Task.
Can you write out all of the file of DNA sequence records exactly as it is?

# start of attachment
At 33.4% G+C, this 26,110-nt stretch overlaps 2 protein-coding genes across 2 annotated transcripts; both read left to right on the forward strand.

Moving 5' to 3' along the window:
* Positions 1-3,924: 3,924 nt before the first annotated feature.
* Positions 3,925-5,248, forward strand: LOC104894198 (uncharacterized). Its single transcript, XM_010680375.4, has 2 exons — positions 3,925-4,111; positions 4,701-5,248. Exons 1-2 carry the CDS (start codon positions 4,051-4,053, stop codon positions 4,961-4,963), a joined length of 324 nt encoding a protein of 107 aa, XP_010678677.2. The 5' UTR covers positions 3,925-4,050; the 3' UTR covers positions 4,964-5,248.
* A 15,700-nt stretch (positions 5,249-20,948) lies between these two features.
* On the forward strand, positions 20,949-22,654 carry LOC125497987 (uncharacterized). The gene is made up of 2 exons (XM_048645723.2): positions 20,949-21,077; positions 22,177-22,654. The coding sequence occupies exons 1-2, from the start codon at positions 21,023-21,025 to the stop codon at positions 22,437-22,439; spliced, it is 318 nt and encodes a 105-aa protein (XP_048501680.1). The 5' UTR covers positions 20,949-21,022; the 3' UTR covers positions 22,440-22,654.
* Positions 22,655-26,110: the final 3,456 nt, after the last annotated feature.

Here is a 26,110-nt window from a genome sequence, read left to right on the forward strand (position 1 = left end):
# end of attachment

At 33.4% G+C, this 26,110-nt stretch overlaps 2 protein-coding genes across 2 annotated transcripts; both read left to right on the forward strand.

Moving 5' to 3' along the window:
* Positions 1-3,924: 3,924 nt before the first annotated feature.
* Positions 3,925-5,248, forward strand: LOC104894198 (uncharacterized). Its single transcript, XM_010680375.4, has 2 exons — positions 3,925-4,111; positions 4,701-5,248. Exons 1-2 carry the CDS (start codon positions 4,051-4,053, stop codon positions 4,961-4,963), a joined length of 324 nt encoding a protein of 107 aa, XP_010678677.2. The 5' UTR covers positions 3,925-4,050; the 3' UTR covers positions 4,964-5,248.
* A 15,700-nt stretch (positions 5,249-20,948) lies between these two features.
* On the forward strand, positions 20,949-22,654 carry LOC125497987 (uncharacterized). The gene is made up of 2 exons (XM_048645723.2): positions 20,949-21,077; positions 22,177-22,654. The coding sequence occupies exons 1-2, from the start codon at positions 21,023-21,025 to the stop codon at positions 22,437-22,439; spliced, it is 318 nt and encodes a 105-aa protein (XP_048501680.1). The 5' UTR covers positions 20,949-21,022; the 3' UTR covers positions 22,440-22,654.
* Positions 22,655-26,110: the final 3,456 nt, after the last annotated feature.

Here is a 26,110-nt window from a genome sequence, read left to right on the forward strand (position 1 = left end):